A Celebration of Women Writers

"Lectures to Women." by Miss Susan B. Anthony.
Publication: Eagle, Mary Kavanaugh Oldham, ed. The Congress of Women: Held in the Woman's Building, World's Columbian Exposition, Chicago, U. S. A., 1893. Chicago, Ill: Monarch Book Company, 1894. p. 787.

Editor: Mary Mark Ockerbloom

[Page 787] 

LECTURES TO WOMEN.

By MISS SUSAN B. ANTHONY.

MISS SUSAN B. ANTHONY.
Miss Anthony appeared at the Congress and spoke on more than one occasion, but, as she did not read from manuscript, and spoke entirely without notes, it is impossible to give here any one of her addresses. Her appearance was, on every occasion, the signal for much applause, and she was listened to with the greatest interest whatever the theme to which her attention was given. Despite her advanced age, she exhibited her old-time vigor and earnestness, and evidently enjoyed the Congress very much, as certainly she added to the enjoyment of others.

Speaking in almost every state in the Union as she has done, and before large audiences, there were still many thousands of people who were curious to see her but who had never had the opportunity before to look upon Miss Anthony, and whenever it was announced that she would speak there was certain to be a crowded Auditorium. Among the many famous women brought together by the events of the Exposition, she was at all times a conspicuous and interesting figure. Her lecture on "Woman's Influence versus Political Power" was a specimen of that line of reasoning so generally employed by the advocates of woman suffrage in pleading for equal rights. It was argued that woman's influence had accomplished more in the field of reform than man, backed by political power, had been able to achieve, and that such power, given to woman, would be used to far greater advantage and to the glory of the nation. Miss Anthony's other address, "Benefits of Organization" was a plea to the women of America to unite in working for their rights, and so make a formidable and impressive showing in demanding recognition from the law-making bodies of the country.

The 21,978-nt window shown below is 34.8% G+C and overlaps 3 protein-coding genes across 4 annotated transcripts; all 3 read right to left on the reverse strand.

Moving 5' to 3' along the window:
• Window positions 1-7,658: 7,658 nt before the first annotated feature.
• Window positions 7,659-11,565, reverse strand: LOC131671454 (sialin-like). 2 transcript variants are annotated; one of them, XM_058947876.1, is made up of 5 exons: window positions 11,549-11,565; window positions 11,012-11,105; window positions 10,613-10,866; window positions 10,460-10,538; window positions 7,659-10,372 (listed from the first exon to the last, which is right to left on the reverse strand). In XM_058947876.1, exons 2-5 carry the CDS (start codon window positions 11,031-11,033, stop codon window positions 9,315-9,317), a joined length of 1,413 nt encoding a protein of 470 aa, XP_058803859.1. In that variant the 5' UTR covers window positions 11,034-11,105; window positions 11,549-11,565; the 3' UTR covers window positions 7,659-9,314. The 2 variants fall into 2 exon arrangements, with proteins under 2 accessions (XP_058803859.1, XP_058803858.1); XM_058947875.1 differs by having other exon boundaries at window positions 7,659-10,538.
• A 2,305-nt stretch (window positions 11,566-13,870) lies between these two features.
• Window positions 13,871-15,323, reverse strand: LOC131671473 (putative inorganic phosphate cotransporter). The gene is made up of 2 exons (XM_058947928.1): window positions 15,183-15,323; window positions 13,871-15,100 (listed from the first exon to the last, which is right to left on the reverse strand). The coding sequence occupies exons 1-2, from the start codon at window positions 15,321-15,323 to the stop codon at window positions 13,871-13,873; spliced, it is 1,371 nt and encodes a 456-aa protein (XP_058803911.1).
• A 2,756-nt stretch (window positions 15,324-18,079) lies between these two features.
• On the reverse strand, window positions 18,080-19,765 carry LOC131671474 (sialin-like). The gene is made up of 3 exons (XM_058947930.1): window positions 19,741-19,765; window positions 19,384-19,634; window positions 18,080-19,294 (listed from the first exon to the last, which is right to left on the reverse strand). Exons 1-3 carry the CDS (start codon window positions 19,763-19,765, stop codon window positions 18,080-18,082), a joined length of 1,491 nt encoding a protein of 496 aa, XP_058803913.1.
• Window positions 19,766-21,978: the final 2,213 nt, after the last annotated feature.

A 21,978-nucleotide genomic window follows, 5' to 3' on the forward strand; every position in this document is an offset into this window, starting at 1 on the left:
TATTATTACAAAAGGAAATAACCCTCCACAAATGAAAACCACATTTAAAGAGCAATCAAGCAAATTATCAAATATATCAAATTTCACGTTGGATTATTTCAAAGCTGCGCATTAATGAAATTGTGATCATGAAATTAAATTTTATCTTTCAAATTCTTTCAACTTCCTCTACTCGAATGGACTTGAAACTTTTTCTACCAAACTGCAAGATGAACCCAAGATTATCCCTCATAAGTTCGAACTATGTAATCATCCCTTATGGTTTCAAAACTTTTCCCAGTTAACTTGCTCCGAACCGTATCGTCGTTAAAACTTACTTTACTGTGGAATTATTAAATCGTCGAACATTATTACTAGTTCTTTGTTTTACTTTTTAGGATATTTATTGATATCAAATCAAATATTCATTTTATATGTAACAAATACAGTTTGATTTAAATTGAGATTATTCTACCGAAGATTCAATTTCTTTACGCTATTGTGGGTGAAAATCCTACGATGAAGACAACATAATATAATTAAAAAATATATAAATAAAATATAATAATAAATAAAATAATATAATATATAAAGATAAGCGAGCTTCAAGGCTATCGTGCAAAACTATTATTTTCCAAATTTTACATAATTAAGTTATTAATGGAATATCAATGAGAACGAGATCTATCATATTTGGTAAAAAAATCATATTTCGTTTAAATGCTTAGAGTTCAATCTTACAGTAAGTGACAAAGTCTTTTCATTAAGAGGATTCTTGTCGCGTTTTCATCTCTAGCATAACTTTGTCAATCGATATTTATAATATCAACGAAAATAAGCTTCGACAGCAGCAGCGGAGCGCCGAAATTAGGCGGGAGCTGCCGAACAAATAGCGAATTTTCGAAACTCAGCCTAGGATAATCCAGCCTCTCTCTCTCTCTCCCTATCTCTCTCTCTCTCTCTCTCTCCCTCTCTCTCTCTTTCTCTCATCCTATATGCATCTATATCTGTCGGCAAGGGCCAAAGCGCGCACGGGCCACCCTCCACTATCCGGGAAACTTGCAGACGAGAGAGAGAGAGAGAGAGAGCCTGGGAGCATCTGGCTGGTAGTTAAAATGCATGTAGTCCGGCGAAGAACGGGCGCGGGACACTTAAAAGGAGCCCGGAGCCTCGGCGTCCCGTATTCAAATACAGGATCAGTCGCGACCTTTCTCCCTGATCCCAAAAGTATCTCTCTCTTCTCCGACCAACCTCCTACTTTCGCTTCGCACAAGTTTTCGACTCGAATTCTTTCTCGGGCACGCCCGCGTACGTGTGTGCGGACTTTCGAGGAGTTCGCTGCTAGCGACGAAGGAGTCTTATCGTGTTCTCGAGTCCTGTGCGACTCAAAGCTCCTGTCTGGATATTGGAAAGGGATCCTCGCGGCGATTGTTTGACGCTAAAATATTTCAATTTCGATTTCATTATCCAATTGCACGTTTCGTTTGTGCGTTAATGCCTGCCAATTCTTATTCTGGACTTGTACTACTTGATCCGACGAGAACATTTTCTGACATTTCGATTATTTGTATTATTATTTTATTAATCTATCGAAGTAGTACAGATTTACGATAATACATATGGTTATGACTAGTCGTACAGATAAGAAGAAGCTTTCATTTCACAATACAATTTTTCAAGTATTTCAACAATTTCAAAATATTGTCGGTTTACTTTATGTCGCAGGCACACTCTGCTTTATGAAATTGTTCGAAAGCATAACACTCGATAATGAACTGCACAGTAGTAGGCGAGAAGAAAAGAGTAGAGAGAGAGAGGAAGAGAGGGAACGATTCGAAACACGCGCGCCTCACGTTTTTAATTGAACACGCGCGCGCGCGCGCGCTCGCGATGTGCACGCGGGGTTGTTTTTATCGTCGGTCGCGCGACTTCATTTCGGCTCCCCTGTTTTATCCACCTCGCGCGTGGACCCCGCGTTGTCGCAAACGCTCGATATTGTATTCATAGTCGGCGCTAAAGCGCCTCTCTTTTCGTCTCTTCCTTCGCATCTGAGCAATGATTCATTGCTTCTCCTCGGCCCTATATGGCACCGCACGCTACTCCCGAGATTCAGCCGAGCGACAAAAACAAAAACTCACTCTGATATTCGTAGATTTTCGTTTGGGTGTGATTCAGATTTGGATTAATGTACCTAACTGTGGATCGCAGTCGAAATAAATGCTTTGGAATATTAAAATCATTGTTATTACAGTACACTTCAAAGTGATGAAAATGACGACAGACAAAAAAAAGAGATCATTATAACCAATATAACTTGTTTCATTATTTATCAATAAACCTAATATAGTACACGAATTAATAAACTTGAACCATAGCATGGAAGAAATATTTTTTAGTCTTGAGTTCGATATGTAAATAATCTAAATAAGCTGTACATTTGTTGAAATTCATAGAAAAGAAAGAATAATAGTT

[Page 787] 

Miss Susan B. Anthony was born at South Adams, Berkshire County, Mass., February 15, 1820. Has spent most of her life in New York. Her parents were Lucy Read and Daniel Anthony. Her father, being a Friend (Hicksite Quaker), had his children educated mainly in private schools at home. Her last school days were spent at Deborah Moulson's Quaker Boarding School in Philadelphia; she taught in the district schools in New York for fifteen years; has traveled in nearly every state in the union lecturing on woman's need of the ballot as a means of protection to her person and property, and of securing to her equal chances in education and in the world of work. She advocates equal rights for women, civil, political, educational, industrial, social and moral. Her principal literary works are the publication of The Revolution, a weekly woman's-rights paper, and "The History of Woman's Suffrage" in three large volumes. Miss Anthony has carved for herself, through an independent, and for years a most unpopular, course, a monument of esteem, respect and veneration in the hearts of the women of the world. In religious faith she is a Hicksite-Quaker or Friend. Miss Anthony took active interest in all congresses held in connection with the Columbia Exposition, and made two addresses in the Woman's Building on the following subjects: "Woman's Influence versus Political Power" and "Benefits of Organization." As she invariably speaks without notes it was impossible to secure either address for publication. Her postoffice address is Rochester, N.Y.

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Editor: Mary Mark Ockerbloom

This chapter has been put on-line as part of the BUILD-A-BOOK Initiative at the
Celebration of Women Writers.
Initial text entry and proof-reading of this chapter were the work of volunteer
Susan Wais.

Editor: Mary Mark Ockerbloom